New York Yankees Leave Baltimore with Two Historic Win Streaks Intact

Yankees Orioles
BALTIMORE, MARYLAND - JULY 30: Aaron Judge #99 of the New York Yankees celebrates after hitting a three run homer against the Baltimore Orioles in the ninth inning at Oriole Park at Camden Yards on July 30, 2020 in Baltimore, Maryland. (Photo by Rob Carr/Getty Images)

Yankees 8, Orioles 6

Despite blowing a late-inning lead, the assumption was that the New York Yankees beating the Baltimore Orioles was inevitable. That is the way it has felt, and that feeling has held true. The Yankees mounted a ninth-inning comeback Thursday night to beat the Orioles for an 18th-consecutive time.

In addition to that, the win extended a franchise-best win streak against one team on the road. They have won 17 consecutive games at Camden Yards, dating back to 2018. Streaks of that caliber are no common occurrence. For context, the 18-game win streak vs. the Orioles is the third longest in franchise history. It trails streaks against the Philadelphia A’s from 1938-1939 and against the St. Louis Browns in 1927. As for their streak in Camden Yards, it is now the fifth-longest streak of its kind in the Modern Era (since 1901). Among the other four in the top-five, the most recent came from 1964-1966.

It sounds like fantasy, but it is a reality. The Yankees are stringing together two stretches of dominance that have not been seen in decades. Regardless of the magnitude of these streaks, right fielder Aaron Judge thinks it is all a matter of circumstance.

“It’s just a hitter-friendly park…,” said Judge. “They (have) a short fence in left center and right center. If you get it up in the air, you have a pretty good chance of getting it out…We just love playing here.”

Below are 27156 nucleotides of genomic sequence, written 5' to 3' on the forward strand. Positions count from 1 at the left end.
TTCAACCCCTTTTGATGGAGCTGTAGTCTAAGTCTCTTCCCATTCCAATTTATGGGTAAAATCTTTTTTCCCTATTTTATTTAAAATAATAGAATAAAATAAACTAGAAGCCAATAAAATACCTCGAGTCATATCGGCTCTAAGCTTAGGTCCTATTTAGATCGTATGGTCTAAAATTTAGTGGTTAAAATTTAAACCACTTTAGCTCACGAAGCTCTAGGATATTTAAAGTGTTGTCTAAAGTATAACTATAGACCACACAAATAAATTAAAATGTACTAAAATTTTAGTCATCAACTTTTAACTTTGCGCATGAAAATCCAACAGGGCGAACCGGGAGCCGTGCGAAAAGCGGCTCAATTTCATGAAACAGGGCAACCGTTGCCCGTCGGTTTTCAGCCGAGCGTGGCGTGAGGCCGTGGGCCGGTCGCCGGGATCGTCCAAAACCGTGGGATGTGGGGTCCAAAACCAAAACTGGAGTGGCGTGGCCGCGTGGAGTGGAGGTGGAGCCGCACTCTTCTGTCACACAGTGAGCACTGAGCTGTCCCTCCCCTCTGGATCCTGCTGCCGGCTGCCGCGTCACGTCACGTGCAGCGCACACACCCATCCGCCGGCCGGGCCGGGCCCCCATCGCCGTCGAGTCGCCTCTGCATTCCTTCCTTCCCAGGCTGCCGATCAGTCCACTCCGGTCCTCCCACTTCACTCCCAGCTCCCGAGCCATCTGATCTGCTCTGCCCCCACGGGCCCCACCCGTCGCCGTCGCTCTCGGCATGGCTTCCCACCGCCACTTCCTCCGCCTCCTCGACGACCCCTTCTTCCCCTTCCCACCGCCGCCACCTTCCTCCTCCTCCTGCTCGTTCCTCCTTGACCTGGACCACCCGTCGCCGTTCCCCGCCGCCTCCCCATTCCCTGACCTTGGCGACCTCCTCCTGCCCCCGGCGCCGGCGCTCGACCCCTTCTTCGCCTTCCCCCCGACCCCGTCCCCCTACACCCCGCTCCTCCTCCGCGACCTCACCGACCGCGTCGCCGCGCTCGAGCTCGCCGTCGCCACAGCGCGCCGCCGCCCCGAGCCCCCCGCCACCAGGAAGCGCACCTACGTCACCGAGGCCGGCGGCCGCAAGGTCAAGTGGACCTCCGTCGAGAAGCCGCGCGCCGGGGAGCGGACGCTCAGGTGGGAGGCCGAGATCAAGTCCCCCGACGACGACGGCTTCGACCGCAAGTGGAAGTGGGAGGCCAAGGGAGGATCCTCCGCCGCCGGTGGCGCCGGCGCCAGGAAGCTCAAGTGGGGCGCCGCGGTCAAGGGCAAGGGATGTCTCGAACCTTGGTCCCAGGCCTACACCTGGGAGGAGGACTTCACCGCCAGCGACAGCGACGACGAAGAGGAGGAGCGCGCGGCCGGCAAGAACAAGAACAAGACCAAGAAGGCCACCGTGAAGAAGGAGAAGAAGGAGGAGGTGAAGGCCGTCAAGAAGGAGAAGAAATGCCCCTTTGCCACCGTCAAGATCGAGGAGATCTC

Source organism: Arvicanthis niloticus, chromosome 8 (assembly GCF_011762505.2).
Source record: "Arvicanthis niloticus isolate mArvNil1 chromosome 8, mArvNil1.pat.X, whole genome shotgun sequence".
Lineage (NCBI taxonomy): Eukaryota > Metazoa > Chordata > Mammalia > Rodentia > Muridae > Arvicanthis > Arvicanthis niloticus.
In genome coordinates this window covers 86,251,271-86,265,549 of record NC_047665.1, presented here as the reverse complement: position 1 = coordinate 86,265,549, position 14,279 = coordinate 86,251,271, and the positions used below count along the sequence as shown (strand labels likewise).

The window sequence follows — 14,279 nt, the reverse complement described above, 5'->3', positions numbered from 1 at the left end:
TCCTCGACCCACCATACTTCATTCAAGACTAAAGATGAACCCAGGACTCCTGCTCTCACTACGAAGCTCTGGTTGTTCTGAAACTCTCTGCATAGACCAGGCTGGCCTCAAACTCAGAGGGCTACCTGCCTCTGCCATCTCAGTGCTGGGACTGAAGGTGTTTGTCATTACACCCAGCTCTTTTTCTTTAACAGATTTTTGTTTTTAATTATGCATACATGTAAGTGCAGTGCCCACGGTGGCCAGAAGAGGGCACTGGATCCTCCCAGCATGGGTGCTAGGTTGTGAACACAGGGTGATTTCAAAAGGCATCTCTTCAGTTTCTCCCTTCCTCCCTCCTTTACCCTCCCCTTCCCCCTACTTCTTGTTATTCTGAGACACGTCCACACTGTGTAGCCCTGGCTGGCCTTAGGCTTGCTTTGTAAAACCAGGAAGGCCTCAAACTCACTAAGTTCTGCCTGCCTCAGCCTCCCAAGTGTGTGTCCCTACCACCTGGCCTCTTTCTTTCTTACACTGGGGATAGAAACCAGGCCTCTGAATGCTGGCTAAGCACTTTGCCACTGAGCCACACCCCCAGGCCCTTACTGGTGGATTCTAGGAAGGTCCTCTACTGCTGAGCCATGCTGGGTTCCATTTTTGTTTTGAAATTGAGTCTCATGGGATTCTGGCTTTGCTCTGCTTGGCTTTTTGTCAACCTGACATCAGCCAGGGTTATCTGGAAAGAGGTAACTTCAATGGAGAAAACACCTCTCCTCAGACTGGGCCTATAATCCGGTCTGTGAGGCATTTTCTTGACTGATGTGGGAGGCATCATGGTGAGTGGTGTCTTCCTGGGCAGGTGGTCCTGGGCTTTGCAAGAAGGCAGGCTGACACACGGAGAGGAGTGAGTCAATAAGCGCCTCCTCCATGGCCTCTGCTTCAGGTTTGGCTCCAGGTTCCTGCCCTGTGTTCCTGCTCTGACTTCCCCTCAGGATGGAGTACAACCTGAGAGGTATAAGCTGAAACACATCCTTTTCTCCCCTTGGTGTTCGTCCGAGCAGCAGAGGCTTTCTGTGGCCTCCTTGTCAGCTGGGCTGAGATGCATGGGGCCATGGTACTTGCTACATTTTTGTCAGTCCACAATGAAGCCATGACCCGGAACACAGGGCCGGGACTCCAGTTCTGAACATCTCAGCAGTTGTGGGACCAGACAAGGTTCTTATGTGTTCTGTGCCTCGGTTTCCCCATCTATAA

Whether it is viewed as circumstance or historical dominance, the Orioles put up a good fight on Thursday, and they looked poised to end both streaks late.

Hot and Cold Offense

The Yankees offense exploded in the first and ninth innings, but was dormant for the seven innings in between. Part of the problem was the weather, and the game was delayed for one hour and 34 minutes. Despite the weather, the Orioles pitching was effective against the Yankees, and manager Aaron Boone took notice.

“They did a good job of holding us down,” said Boone. “We had a couple of opportunities throughout the game to extend our lead, and they made some really good pitches against us.”

In the first inning, the Yankees showed patience by taking what was given to them. This was evident as they touched up All-Star pitcher John Means for five runs on two hits.

Means needed 29 pitches to navigate the inning, and he hit two consecutive batters and walked a third. The Yankees capitalized when they could with an RBI single from designated hitter Giancarlo Stanton and a grand slam from first baseman Luke Voit.

After that, the Yankees offense vanished as Oriole pitching shut them down from the second through eighth innings. The Orioles did an excellent job of missing bats and inducing ground balls in those seven innings. The Yankees struck out nine times and grounded out another five times over that span, two of which were double plays. The end result was five men left on base and zero runs scored.

Late-Inning Comeback

This offensive lull was just what the Orioles needed to mount their comeback. Three home runs in three separate innings brought them from down 5-0 to up 6-5 with a victory in sight.

The sense of an inevitable rally was present as Judge stepped to the plate to face Cole Sulser, who had thrown two strikes to three batters prior to the at bat. The end result was Judge launching the go-ahead three-run home run on a 3-1 fastball that was up in the zone.

“It doesn’t matter if it is one-run lead, two-run lead, three-run lead for the team, I think we always have a shot going into any inning,” said Judge.

No sooner did the Orioles take the lead with victory a half inning away, was it taken from them, only to extend these streaks of fantasy-like, historical dominance by the Yankees.

Main Photo: Embed from Getty Images

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DJ is a baseball fanatic that loves to talk about the game's history and debate it's current happenings. DJ always had a passion to write, even though he graduated college with a degree in Marketing, and it was one day while sitting in his cubicle at work that he decided to make a career change and put his journalism minor to use, applying to write for LWOS. He currently contributes in depth coverage of all of MLB with an emphasis on the Yankees and Mets. DJ also freelances at MLB/NHL Network in addition to writing for LWOS, and spends his free time reading and watching college basketball.

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